NVIDIA Corporation (NVDA) blew away first quarter profit and revenue estimates last week, reporting earnings per share of $2.05 on $3.21 billion in revenues, but a sell-the-news reaction kicked into gear after management warned about declining cryptocurrency sales and more stable GPU pricing. The stock failed a breakout above horizontal resistance at $250 three sessions later, handing control to bears for the first time since early April.
The decline unfolded at the top of a rising channel going back to the January high, reinforcing that positive but often frustrating price structure. Odds for a pullback into channel support between $215 and $220 have now risen sharply, raising the prospect of 10% to 15% downside from this week’s action in the $240s. While long-term shareholders can handle that downturn without losing sleep, position traders may be exposed to large losses. (See also: NVIDIA Reports Earnings Setting an All-time High.)
NVDA Long-Term Chart (2002 – 2018)
The stock topped out in the low $20s in 2002 and turned sharply lower, finally returning to resistance in 2006. It completed a cup and handle breakout a few months later, lifting to $39.67 in 2007, ahead of a downtrend that hit a four-year low in the single digits in November 2008. A bounce into 2011 ran out of steam at the .618 Fibonacci sell-off retracement level, with that barrier holding in place until a 2015 breakout.
The subsequent advance reached the 2007 high in the second quarter of 2016, yielding a more powerful breakout that attracted intense momentum buying interest. The stock more than tripled that year, rising to the top of the bull market’s leadership list. The rally continued into June 2017, dropping into a triangular correction that ejected to higher ground in September. Balanced price action then took control, carving a rising channel that eased into a shallow trajectory in January 2018 after the stock rallied within a few cents of $250.
The monthly stochastics oscillator ended a long-term buy cycle in the fourth quarter of 2017 when it printed a bearish crossover, but downside momentum has developed slowly in the first half of 2018. The indicator has now dropped to the lowest low since May 2017 but still hasn’t undercut the bottom of the last sell cycle, which ended in April 2017. Traders should look for a rapid increase in selling pressure if it crosses that threshold, marked by an uncomfortable shake-out of weak hands. (For more, see: How NVIDIA Makes Money.)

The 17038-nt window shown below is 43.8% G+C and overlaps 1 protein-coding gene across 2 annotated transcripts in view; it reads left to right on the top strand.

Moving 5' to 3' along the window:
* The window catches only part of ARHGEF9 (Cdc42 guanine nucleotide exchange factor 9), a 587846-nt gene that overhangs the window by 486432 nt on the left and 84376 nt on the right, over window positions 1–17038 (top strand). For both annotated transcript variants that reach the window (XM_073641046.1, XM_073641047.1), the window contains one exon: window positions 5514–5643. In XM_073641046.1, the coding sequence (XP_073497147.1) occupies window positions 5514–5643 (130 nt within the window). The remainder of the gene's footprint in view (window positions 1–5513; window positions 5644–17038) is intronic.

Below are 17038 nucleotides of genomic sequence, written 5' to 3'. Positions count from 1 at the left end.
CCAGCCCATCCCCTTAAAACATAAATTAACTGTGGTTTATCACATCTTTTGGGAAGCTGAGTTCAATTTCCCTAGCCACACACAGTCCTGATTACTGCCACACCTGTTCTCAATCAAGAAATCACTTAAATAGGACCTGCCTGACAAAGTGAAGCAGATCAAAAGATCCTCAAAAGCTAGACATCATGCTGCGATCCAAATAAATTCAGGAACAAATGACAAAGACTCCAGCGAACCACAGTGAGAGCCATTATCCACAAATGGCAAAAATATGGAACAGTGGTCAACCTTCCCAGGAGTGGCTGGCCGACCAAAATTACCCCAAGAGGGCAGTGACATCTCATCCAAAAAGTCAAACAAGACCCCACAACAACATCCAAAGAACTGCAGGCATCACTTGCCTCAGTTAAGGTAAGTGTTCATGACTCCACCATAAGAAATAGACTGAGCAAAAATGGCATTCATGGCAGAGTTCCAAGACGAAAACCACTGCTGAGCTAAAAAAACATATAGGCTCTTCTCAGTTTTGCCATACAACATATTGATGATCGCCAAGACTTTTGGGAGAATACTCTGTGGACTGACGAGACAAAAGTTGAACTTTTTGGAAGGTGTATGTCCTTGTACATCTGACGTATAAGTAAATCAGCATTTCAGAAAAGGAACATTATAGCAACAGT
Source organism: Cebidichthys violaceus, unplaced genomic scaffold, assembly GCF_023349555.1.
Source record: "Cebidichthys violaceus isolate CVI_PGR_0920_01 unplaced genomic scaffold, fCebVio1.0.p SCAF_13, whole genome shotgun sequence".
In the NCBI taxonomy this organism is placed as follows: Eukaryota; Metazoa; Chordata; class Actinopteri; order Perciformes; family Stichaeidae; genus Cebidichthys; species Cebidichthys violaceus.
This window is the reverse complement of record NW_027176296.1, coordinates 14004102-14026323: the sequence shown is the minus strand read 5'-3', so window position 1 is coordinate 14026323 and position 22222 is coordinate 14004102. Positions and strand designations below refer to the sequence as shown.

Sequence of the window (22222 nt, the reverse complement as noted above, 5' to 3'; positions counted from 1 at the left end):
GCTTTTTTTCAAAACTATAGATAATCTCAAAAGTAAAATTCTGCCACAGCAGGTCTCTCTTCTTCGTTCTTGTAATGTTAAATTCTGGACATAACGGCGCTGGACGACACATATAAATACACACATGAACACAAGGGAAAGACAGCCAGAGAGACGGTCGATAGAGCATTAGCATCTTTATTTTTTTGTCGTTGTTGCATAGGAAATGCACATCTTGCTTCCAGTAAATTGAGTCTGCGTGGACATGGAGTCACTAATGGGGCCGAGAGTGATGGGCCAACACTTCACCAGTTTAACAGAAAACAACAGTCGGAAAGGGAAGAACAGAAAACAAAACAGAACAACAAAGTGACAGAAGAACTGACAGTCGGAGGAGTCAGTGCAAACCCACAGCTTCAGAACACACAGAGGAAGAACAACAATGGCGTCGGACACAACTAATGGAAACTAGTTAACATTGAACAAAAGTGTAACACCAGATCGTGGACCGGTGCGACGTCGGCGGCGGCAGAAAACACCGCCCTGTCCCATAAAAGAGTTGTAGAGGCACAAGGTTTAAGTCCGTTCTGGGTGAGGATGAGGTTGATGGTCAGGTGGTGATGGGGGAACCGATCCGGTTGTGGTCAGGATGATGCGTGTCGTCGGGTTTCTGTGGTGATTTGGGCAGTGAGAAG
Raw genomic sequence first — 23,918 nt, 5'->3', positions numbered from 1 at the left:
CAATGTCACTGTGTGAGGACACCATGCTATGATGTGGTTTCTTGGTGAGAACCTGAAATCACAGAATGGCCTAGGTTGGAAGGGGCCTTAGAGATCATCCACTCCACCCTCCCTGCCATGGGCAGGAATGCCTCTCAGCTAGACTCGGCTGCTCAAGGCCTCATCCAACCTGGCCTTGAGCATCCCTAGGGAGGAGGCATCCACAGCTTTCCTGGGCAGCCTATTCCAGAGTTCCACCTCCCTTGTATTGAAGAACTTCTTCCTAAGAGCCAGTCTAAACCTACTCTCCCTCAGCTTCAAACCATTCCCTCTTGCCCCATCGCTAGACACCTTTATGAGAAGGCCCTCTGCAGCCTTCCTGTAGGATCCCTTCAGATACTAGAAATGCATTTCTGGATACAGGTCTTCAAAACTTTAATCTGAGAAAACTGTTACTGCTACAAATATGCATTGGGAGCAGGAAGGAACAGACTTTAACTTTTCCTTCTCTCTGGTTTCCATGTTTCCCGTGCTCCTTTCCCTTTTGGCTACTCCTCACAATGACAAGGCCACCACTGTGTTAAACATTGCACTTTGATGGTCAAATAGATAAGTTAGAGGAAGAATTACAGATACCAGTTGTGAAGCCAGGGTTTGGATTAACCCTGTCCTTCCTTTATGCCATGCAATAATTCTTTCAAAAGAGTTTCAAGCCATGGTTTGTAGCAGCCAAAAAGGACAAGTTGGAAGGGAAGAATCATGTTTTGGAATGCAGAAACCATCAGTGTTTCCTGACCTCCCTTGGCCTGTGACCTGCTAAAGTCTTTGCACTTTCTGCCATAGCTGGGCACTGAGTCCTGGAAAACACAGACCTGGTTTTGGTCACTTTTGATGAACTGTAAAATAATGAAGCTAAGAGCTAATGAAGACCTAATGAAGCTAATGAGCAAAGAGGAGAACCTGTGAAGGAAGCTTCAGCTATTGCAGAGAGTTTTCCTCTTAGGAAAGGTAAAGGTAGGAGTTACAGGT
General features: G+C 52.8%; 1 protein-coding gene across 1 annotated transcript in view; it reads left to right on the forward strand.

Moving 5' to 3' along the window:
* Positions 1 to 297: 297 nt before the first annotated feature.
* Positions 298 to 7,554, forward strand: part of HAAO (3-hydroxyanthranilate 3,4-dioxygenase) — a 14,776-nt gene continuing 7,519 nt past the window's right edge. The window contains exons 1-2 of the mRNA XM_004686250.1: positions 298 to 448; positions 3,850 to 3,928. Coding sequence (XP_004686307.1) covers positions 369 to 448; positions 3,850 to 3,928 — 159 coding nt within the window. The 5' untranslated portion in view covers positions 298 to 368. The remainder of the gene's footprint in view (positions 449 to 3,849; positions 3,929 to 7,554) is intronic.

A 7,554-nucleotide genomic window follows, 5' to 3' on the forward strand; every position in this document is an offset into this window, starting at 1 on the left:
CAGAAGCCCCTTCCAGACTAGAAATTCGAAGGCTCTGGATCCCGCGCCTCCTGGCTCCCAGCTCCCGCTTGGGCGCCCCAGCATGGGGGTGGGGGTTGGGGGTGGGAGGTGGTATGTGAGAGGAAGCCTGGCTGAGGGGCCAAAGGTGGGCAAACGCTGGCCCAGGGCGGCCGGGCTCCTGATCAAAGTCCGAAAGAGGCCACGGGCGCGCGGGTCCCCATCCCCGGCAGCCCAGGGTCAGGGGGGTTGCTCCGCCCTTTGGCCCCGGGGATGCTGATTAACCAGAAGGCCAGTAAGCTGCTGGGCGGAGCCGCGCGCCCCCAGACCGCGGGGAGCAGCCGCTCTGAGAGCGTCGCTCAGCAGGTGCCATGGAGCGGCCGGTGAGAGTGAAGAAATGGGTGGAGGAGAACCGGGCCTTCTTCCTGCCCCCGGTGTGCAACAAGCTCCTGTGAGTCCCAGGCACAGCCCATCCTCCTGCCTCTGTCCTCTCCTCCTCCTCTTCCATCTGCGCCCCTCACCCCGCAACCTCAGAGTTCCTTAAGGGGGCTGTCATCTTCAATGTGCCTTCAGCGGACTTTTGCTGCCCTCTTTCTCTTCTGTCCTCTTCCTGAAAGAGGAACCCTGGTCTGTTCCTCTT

NVDA Short-Term Chart (2017 – 2018)
The rising channel that formed in May 2017 (blue lines) broke down in April 2018, giving control to the shallow channel (red line) in place since January 2018. This shift marks a maturation of the long-term uptrend rather than a bearish divergence that might signal a new downtrend. It also suggests that institutional capital has now replaced fast-fingered momentum traders in guiding this stock’s price action.
The red channel indicates a downside target below $220, with the bearish stochastics cycle raising the odds that buyers’ efforts will fail before reaching that support level. The intersection between blue channel support and the 50-day exponential moving average (EMA) in the $230s looks like the best spot for bulls to make a stand and try to lift the price higher than resistance above $280. More likely, a bounce forming in that price zone will reverse at or near the broken highs at $250.
On-balance volume (OBV) topped out in February 2018 and turned lower after the March reversal. It dipped to the lowest low of 2018 in April, while the uptick into May failed to reach the prior highs, generating a bearish divergence that predicted the reversal and failed breakout. Selling pressure since the downturn hasn’t set off additional signals or provided any short-term guidance.
The Bottom Line
NVIDIA shares reversed at three-month channel resistance despite a strong first quarter earnings report and then failed a breakout above horizontal highs at $250. This bearish price action opens the door to a decline that could reach channel support below $220. (For additional reading, see: Goldman: Tech Regulation to Benefit NVIDIA, Cisco.)
<Disclosure: The author held no positions in the aforementioned securities at the time of publication.>